There are clearly two problems here, which likely stem from two different sources. The first error, fiancé, probably stems from the entire text being copied and transferred, and from the program it was pasted into not being compatible with the code for the é.

The second is probably a result of simple lack of attention to detail. Both are bad errors, though.

A reputable company should not allow text to be presented to the public with errors.

It doesn’t take a well-trained editor to catch these mistakes, either. An eye with attention to detail would work. It’s common knowledge that when quotes are started, another quote mark must come later. And the messed-up code would slow-up even a quick read.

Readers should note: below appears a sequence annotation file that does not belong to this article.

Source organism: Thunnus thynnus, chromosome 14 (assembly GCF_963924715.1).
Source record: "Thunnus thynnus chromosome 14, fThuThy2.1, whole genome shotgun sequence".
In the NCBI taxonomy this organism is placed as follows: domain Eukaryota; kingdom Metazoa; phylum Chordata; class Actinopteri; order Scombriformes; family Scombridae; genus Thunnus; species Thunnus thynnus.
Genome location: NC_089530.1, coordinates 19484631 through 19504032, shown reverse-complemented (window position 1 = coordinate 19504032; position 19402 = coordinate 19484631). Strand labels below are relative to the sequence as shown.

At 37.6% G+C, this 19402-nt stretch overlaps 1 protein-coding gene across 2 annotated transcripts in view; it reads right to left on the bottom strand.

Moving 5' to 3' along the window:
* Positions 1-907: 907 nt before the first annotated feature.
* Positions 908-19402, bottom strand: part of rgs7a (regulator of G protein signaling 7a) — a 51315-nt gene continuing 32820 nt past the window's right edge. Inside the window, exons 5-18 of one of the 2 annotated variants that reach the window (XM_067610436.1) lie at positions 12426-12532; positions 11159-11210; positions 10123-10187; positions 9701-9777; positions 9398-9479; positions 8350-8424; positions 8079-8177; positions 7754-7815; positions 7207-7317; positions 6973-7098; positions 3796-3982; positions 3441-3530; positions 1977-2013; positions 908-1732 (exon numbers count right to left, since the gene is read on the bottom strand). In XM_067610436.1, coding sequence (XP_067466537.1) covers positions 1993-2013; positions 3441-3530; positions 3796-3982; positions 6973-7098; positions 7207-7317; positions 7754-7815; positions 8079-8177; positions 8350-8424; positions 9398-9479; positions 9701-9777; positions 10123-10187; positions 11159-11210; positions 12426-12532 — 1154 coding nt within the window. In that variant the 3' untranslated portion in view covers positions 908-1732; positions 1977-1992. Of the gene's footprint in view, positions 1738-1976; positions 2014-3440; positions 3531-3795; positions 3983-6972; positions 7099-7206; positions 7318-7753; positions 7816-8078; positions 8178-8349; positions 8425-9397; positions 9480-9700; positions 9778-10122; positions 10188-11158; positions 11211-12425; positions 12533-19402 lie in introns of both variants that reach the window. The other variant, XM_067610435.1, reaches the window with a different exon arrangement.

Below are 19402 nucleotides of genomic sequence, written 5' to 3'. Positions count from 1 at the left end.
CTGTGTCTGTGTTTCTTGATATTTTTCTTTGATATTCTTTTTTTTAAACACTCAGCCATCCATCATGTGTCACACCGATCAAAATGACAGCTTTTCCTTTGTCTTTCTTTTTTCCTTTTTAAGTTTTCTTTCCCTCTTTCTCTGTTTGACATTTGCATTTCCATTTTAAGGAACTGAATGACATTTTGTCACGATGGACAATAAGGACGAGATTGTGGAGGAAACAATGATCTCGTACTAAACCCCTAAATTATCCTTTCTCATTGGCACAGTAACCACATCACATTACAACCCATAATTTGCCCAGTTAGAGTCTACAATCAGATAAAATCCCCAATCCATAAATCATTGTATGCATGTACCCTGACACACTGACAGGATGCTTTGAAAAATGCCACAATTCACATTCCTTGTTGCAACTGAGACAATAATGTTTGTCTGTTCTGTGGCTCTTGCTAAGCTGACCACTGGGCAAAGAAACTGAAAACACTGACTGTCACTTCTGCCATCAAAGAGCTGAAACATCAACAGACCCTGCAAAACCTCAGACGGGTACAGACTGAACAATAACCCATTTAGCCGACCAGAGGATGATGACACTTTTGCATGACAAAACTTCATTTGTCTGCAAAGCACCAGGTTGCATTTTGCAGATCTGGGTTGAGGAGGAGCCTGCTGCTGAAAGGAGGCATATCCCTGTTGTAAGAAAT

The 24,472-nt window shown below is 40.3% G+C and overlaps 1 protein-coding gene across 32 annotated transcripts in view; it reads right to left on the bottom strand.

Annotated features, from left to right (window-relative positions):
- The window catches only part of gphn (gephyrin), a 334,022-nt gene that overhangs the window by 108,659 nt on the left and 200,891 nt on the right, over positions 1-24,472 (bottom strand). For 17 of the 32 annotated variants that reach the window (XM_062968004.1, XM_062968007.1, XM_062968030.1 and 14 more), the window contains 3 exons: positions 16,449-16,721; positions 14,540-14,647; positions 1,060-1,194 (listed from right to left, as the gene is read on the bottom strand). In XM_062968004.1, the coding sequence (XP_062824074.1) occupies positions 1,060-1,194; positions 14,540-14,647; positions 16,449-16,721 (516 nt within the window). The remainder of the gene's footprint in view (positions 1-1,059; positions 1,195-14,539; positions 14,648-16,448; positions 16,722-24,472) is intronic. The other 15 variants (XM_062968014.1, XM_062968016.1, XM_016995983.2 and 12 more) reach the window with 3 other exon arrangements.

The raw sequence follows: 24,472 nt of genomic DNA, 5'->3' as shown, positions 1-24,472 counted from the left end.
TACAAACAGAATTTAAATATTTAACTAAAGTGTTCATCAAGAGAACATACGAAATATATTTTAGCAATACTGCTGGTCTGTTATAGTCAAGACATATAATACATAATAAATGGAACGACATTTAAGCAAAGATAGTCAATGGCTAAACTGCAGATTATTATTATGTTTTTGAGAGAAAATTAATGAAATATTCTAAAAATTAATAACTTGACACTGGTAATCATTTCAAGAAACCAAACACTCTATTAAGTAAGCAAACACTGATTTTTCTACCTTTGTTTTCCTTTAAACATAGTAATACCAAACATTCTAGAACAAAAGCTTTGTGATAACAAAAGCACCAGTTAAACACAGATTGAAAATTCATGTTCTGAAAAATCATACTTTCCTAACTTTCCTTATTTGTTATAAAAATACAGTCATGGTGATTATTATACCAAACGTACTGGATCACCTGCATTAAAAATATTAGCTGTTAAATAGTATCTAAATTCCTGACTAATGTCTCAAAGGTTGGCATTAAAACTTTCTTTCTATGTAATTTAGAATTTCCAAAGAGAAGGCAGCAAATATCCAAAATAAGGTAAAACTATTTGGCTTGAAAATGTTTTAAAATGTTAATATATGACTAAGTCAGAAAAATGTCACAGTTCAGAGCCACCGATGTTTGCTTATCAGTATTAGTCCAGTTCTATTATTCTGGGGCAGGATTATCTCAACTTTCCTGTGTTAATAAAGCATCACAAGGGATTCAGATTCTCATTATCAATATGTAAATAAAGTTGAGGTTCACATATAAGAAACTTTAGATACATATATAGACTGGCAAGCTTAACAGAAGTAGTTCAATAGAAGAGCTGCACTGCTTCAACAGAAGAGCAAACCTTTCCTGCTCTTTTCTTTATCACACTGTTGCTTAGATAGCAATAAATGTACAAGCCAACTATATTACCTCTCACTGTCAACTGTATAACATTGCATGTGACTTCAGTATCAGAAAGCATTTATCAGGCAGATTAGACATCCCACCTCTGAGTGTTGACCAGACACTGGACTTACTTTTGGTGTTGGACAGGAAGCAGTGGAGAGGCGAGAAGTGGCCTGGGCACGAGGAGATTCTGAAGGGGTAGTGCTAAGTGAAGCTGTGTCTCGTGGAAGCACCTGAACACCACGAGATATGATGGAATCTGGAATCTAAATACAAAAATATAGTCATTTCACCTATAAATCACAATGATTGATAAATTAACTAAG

Grace triumphs over grammar policing

I’m one of those people who care about correct grammar, punctuation, spelling and usage, particularly in writing.

I’ve gone through phases concerning grammar in speech. When I first worked at a newspaper, on the copy desk, I consciously changed my speech, removing audible pauses, slang, colloquialisms, lazy language. Sometimes now, when I’m tired, I speak in near-baby talk, intentionally failing to pronounce words correctly, using plurals when they make no sense. Referencing myself in third person.

When I was in high school I used to correct my parents’ grammar whenever they made a mistake, in front of them and their peers, even. I know it bothered Dad.

I read copyblogger‘s post about “Grammatical errors that make you look dumb” today, and I agree with him. Anyone writing anything should make an effort to avoid such mistakes. Eliminating errors from a person’s communications will help his or her credibility.